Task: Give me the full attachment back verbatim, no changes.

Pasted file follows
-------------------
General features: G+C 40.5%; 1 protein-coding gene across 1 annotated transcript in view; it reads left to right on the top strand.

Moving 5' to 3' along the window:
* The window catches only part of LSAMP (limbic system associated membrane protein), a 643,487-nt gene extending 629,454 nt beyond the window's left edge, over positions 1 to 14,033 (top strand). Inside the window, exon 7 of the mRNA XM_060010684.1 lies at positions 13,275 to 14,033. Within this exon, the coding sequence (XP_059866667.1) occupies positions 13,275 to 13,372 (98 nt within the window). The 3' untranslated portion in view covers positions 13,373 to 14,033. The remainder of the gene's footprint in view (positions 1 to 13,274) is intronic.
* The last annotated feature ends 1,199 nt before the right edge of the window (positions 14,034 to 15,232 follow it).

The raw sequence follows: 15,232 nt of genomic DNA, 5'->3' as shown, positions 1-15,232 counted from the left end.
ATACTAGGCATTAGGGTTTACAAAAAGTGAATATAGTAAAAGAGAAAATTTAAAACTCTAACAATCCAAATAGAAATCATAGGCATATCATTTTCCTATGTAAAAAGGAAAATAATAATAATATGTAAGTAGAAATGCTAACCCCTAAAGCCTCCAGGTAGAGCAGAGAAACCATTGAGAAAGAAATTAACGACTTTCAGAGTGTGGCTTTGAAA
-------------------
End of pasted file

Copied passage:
General features: G+C 40.5%; 1 protein-coding gene across 1 annotated transcript in view; it reads left to right on the top strand.

Moving 5' to 3' along the window:
* The window catches only part of LSAMP (limbic system associated membrane protein), a 643,487-nt gene extending 629,454 nt beyond the window's left edge, over positions 1 to 14,033 (top strand). Inside the window, exon 7 of the mRNA XM_060010684.1 lies at positions 13,275 to 14,033. Within this exon, the coding sequence (XP_059866667.1) occupies positions 13,275 to 13,372 (98 nt within the window). The 3' untranslated portion in view covers positions 13,373 to 14,033. The remainder of the gene's footprint in view (positions 1 to 13,274) is intronic.
* The last annotated feature ends 1,199 nt before the right edge of the window (positions 14,034 to 15,232 follow it).

The raw sequence follows: 15,232 nt of genomic DNA, 5'->3' as shown, positions 1-15,232 counted from the left end.
ATACTAGGCATTAGGGTTTACAAAAAGTGAATATAGTAAAAGAGAAAATTTAAAACTCTAACAATCCAAATAGAAATCATAGGCATATCATTTTCCTATGTAAAAAGGAAAATAATAATAATATGTAAGTAGAAATGCTAACCCCTAAAGCCTCCAGGTAGAGCAGAGAAACCATTGAGAAAGAAATTAACGACTTTCAGAGTGTGGCTTTGAAA